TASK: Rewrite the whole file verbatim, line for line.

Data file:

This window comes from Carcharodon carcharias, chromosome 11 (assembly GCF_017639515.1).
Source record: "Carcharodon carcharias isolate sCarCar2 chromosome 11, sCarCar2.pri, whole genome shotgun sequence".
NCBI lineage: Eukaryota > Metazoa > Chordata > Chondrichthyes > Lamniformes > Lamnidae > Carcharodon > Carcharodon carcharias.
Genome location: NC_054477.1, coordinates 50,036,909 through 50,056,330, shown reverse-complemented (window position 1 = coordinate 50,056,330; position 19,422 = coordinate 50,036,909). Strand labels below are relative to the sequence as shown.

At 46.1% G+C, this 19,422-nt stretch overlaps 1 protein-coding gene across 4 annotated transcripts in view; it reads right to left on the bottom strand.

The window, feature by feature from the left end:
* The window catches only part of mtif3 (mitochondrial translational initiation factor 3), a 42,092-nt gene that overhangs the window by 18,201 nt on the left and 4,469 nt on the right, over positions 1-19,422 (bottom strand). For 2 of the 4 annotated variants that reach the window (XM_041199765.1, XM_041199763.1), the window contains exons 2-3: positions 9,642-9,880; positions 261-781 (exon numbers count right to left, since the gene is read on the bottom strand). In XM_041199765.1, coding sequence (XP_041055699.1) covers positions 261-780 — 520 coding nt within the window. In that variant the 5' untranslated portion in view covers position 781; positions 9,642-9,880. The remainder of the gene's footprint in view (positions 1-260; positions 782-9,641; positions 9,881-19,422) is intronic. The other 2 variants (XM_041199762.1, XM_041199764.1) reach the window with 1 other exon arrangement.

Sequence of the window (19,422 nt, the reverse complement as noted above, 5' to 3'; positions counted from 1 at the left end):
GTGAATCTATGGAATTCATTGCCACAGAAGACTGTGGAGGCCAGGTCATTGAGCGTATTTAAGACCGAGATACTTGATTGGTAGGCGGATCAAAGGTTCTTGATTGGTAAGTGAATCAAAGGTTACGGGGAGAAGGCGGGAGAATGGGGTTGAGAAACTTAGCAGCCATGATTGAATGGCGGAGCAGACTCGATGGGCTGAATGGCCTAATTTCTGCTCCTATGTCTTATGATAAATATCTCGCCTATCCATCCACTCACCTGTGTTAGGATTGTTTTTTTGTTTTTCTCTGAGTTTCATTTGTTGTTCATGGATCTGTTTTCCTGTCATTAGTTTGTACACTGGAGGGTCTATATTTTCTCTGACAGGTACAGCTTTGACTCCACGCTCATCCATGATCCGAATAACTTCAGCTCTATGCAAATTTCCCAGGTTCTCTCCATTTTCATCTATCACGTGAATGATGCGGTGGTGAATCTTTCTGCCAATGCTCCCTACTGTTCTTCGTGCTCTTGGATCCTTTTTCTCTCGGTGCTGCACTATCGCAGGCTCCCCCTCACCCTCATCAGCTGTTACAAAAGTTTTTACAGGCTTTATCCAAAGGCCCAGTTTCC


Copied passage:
This window comes from Carcharodon carcharias, chromosome 11 (assembly GCF_017639515.1).
Source record: "Carcharodon carcharias isolate sCarCar2 chromosome 11, sCarCar2.pri, whole genome shotgun sequence".
NCBI lineage: Eukaryota > Metazoa > Chordata > Chondrichthyes > Lamniformes > Lamnidae > Carcharodon > Carcharodon carcharias.
Genome location: NC_054477.1, coordinates 50,036,909 through 50,056,330, shown reverse-complemented (window position 1 = coordinate 50,056,330; position 19,422 = coordinate 50,036,909). Strand labels below are relative to the sequence as shown.

At 46.1% G+C, this 19,422-nt stretch overlaps 1 protein-coding gene across 4 annotated transcripts in view; it reads right to left on the bottom strand.

The window, feature by feature from the left end:
* The window catches only part of mtif3 (mitochondrial translational initiation factor 3), a 42,092-nt gene that overhangs the window by 18,201 nt on the left and 4,469 nt on the right, over positions 1-19,422 (bottom strand). For 2 of the 4 annotated variants that reach the window (XM_041199765.1, XM_041199763.1), the window contains exons 2-3: positions 9,642-9,880; positions 261-781 (exon numbers count right to left, since the gene is read on the bottom strand). In XM_041199765.1, coding sequence (XP_041055699.1) covers positions 261-780 — 520 coding nt within the window. In that variant the 5' untranslated portion in view covers position 781; positions 9,642-9,880. The remainder of the gene's footprint in view (positions 1-260; positions 782-9,641; positions 9,881-19,422) is intronic. The other 2 variants (XM_041199762.1, XM_041199764.1) reach the window with 1 other exon arrangement.

Sequence of the window (19,422 nt, the reverse complement as noted above, 5' to 3'; positions counted from 1 at the left end):
GTGAATCTATGGAATTCATTGCCACAGAAGACTGTGGAGGCCAGGTCATTGAGCGTATTTAAGACCGAGATACTTGATTGGTAGGCGGATCAAAGGTTCTTGATTGGTAAGTGAATCAAAGGTTACGGGGAGAAGGCGGGAGAATGGGGTTGAGAAACTTAGCAGCCATGATTGAATGGCGGAGCAGACTCGATGGGCTGAATGGCCTAATTTCTGCTCCTATGTCTTATGATAAATATCTCGCCTATCCATCCACTCACCTGTGTTAGGATTGTTTTTTTGTTTTTCTCTGAGTTTCATTTGTTGTTCATGGATCTGTTTTCCTGTCATTAGTTTGTACACTGGAGGGTCTATATTTTCTCTGACAGGTACAGCTTTGACTCCACGCTCATCCATGATCCGAATAACTTCAGCTCTATGCAAATTTCCCAGGTTCTCTCCATTTTCATCTATCACGTGAATGATGCGGTGGTGAATCTTTCTGCCAATGCTCCCTACTGTTCTTCGTGCTCTTGGATCCTTTTTCTCTCGGTGCTGCACTATCGCAGGCTCCCCCTCACCCTCATCAGCTGTTACAAAAGTTTTTACAGGCTTTATCCAAAGGCCCAGTTTCC